Power has been restored to the Austin area where the Austin Daily Herald has an image of the tornado’s initial moments. The Post Bulletin has after-the-storm video. Nobody indicated it sounded like a train.
It’s been good tornado-chasing weather this week, too, but sometimes the excitable folks get a little too close:
Believe it or not, we’ve actually been contacted by multiple media outlets wanting to know PETA’s official response to the executive insect execution.
However, PETA recommends its humane bug catcher for the job (shown here), the operation of which would be worthless for house flies.
A better idea? How about sterilizing the critters?
The network also has an excellent analysis from a University of California professor on the future of Iran.
The official Iranian position on these things can be found on the English-language site of the Mehr News Agency.
Nate Silver at fivethirtyeight.com takes another whack at the claim that Iranian President Mahmoud Ahmadinejad’s strength in rural areas tipped the election.
So it’s not exactly correct to say that Ahmadinejad’s strength was in rural areas. What we certainly can say, however, is that almost all of the improvements that Ahmadinejad made over his 2005 totals came in rural areas. What was once a weakness of his turned into another strength.
This means that at least one of two things must be true. Either the urban-rural dynamics of Iran have changed significantly over the last four years — at least insofar as it they affected perceptions of a candidate like Ahmadinejad. Or, alternatively, the election was rigged, and those who rigged it for some reason decided that rural votes were easier to steal.
Meanwhile, Slate looks at how the protesters of the election are co-opting images of the 1979 revolution.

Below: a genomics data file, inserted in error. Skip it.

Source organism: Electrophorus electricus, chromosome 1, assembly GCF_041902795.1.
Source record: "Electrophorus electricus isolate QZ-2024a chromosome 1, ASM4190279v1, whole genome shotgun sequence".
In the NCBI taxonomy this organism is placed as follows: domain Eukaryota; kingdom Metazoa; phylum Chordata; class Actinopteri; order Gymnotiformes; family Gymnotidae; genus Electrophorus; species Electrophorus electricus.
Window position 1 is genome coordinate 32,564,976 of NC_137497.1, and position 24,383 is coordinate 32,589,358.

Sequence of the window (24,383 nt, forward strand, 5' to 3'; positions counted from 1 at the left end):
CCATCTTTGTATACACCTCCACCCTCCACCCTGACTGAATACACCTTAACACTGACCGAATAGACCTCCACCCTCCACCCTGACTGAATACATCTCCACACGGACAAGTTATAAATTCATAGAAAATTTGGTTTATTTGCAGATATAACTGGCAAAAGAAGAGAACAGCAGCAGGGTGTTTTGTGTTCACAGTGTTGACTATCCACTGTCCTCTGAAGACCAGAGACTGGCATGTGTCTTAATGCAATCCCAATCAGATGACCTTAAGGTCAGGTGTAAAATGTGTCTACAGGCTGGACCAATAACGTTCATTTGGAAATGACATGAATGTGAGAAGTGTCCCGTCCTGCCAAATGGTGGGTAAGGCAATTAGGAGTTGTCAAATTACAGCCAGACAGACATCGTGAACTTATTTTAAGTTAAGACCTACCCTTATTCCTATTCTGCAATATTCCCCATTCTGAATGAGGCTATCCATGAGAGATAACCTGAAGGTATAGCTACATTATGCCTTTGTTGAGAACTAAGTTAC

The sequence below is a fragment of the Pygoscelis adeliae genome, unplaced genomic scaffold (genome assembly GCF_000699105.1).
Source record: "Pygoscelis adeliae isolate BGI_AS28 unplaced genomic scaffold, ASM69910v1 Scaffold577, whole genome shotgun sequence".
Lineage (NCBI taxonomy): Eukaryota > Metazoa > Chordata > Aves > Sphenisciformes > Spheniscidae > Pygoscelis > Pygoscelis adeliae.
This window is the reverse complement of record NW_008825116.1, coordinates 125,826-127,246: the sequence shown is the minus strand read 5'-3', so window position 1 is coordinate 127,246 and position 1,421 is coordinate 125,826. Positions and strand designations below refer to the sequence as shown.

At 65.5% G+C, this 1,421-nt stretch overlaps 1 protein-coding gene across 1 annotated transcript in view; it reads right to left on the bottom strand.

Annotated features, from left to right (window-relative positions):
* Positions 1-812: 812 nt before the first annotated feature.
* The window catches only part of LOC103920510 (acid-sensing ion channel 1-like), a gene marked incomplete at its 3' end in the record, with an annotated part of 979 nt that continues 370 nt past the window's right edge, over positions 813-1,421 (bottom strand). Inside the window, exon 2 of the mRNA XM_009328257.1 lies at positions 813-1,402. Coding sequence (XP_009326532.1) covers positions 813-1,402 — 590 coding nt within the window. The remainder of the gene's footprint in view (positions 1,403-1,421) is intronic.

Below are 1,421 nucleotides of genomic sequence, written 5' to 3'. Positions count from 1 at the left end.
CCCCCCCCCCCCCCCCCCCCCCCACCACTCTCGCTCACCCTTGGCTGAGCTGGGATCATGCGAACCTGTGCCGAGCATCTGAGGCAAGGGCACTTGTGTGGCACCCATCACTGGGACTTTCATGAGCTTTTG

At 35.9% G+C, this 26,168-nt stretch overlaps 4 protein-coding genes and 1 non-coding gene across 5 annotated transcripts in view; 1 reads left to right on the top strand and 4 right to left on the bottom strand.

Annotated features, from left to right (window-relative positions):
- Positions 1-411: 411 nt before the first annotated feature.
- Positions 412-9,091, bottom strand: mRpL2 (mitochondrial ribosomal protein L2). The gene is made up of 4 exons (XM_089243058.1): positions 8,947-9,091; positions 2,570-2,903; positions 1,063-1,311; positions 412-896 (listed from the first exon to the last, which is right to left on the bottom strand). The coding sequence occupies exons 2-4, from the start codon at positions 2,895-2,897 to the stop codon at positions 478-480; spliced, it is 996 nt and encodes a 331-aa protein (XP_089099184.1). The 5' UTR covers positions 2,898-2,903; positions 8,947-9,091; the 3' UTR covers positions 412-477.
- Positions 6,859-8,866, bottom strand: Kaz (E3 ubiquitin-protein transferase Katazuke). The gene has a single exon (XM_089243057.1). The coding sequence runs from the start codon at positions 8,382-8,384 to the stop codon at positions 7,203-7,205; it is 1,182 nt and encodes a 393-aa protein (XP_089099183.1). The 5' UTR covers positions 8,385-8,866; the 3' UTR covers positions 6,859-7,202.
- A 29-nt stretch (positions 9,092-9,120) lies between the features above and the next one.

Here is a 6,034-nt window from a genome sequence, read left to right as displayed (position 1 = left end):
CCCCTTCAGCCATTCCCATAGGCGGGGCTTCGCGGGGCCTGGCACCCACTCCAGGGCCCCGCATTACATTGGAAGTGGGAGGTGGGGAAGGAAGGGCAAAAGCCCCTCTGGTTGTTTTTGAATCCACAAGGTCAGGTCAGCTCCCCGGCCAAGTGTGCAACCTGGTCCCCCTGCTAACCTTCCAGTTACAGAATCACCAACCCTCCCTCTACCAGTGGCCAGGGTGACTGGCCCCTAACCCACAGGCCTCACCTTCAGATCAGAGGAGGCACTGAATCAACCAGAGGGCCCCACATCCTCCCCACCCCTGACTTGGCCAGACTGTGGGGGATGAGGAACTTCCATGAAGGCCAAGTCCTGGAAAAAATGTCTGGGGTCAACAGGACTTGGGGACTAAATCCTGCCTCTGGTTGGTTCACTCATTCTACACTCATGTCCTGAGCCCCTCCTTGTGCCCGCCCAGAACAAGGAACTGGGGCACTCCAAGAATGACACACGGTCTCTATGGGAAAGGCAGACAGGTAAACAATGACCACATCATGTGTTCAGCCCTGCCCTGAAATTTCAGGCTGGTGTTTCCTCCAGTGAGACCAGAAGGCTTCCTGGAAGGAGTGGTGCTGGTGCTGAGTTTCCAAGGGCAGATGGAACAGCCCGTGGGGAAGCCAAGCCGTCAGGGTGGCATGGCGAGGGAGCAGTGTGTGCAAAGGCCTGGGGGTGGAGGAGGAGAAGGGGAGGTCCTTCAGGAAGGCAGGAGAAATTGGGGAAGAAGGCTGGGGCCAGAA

If The New York Times ever strikes you as an abstruse glut of antediluvian perorations, if the newspaper’s profligacy of neologisms and shibboleths ever set off apoplectic paroxysms in you, if it all seems a bit recondite, here’s a reason to be sanguine: The Times has great data on the words that send readers in search of a dictionary.
Admit it, my Public Radio friends, you love this sort of stuff!
WHAT WE’RE DOING
Midmorning (9-11) – First hour: President Obama’s proposed rules on regulating financial institutions. Second hour: How alcoholics hide their illness.
Midday (11-1) – Dr. Jon Hallberg will be in the studio to answer listener questions about all the latest health and medical issues in the news.
Talk of the Nation (1-3) – First hour: Saying the prison system is broken is easy. How do you fix it? Second hour: Another author becomes a father and does what so many fathers these days do. He writes a book about being a father.
All Things Considered (3-6:30) – MPR’s Mark Steil looks at Minnesota dairy farmers. Despite lower grain prices, dairy farmers are still losing money. Do dairy farmers ever make money? Annie Baxter will handle the bad news — the latest unemployment numbers in Minnesota.